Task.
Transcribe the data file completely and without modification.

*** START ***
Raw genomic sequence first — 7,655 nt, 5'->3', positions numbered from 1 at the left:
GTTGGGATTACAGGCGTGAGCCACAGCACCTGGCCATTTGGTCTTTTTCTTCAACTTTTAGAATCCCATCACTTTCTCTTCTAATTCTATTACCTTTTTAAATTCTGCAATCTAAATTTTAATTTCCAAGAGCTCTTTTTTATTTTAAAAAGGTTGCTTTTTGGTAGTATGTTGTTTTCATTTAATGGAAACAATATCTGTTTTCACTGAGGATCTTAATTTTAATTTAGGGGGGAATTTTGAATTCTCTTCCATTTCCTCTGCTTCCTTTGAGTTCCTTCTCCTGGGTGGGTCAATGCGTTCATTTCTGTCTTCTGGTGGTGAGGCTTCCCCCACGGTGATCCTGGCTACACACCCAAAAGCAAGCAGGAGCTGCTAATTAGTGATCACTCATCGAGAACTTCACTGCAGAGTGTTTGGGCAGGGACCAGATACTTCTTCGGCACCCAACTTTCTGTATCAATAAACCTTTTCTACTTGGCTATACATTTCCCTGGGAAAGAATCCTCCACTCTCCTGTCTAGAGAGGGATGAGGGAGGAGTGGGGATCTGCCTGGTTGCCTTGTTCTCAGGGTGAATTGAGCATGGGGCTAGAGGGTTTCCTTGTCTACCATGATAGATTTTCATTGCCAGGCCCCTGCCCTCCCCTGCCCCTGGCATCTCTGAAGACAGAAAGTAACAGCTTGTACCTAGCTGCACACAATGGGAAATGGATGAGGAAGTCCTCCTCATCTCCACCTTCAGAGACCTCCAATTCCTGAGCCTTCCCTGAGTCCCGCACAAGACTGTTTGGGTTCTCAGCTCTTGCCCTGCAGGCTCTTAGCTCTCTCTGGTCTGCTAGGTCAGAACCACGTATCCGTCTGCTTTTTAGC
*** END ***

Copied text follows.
Raw genomic sequence first — 7,655 nt, 5'->3', positions numbered from 1 at the left:
GTTGGGATTACAGGCGTGAGCCACAGCACCTGGCCATTTGGTCTTTTTCTTCAACTTTTAGAATCCCATCACTTTCTCTTCTAATTCTATTACCTTTTTAAATTCTGCAATCTAAATTTTAATTTCCAAGAGCTCTTTTTTATTTTAAAAAGGTTGCTTTTTGGTAGTATGTTGTTTTCATTTAATGGAAACAATATCTGTTTTCACTGAGGATCTTAATTTTAATTTAGGGGGGAATTTTGAATTCTCTTCCATTTCCTCTGCTTCCTTTGAGTTCCTTCTCCTGGGTGGGTCAATGCGTTCATTTCTGTCTTCTGGTGGTGAGGCTTCCCCCACGGTGATCCTGGCTACACACCCAAAAGCAAGCAGGAGCTGCTAATTAGTGATCACTCATCGAGAACTTCACTGCAGAGTGTTTGGGCAGGGACCAGATACTTCTTCGGCACCCAACTTTCTGTATCAATAAACCTTTTCTACTTGGCTATACATTTCCCTGGGAAAGAATCCTCCACTCTCCTGTCTAGAGAGGGATGAGGGAGGAGTGGGGATCTGCCTGGTTGCCTTGTTCTCAGGGTGAATTGAGCATGGGGCTAGAGGGTTTCCTTGTCTACCATGATAGATTTTCATTGCCAGGCCCCTGCCCTCCCCTGCCCCTGGCATCTCTGAAGACAGAAAGTAACAGCTTGTACCTAGCTGCACACAATGGGAAATGGATGAGGAAGTCCTCCTCATCTCCACCTTCAGAGACCTCCAATTCCTGAGCCTTCCCTGAGTCCCGCACAAGACTGTTTGGGTTCTCAGCTCTTGCCCTGCAGGCTCTTAGCTCTCTCTGGTCTGCTAGGTCAGAACCACGTATCCGTCTGCTTTTTAGC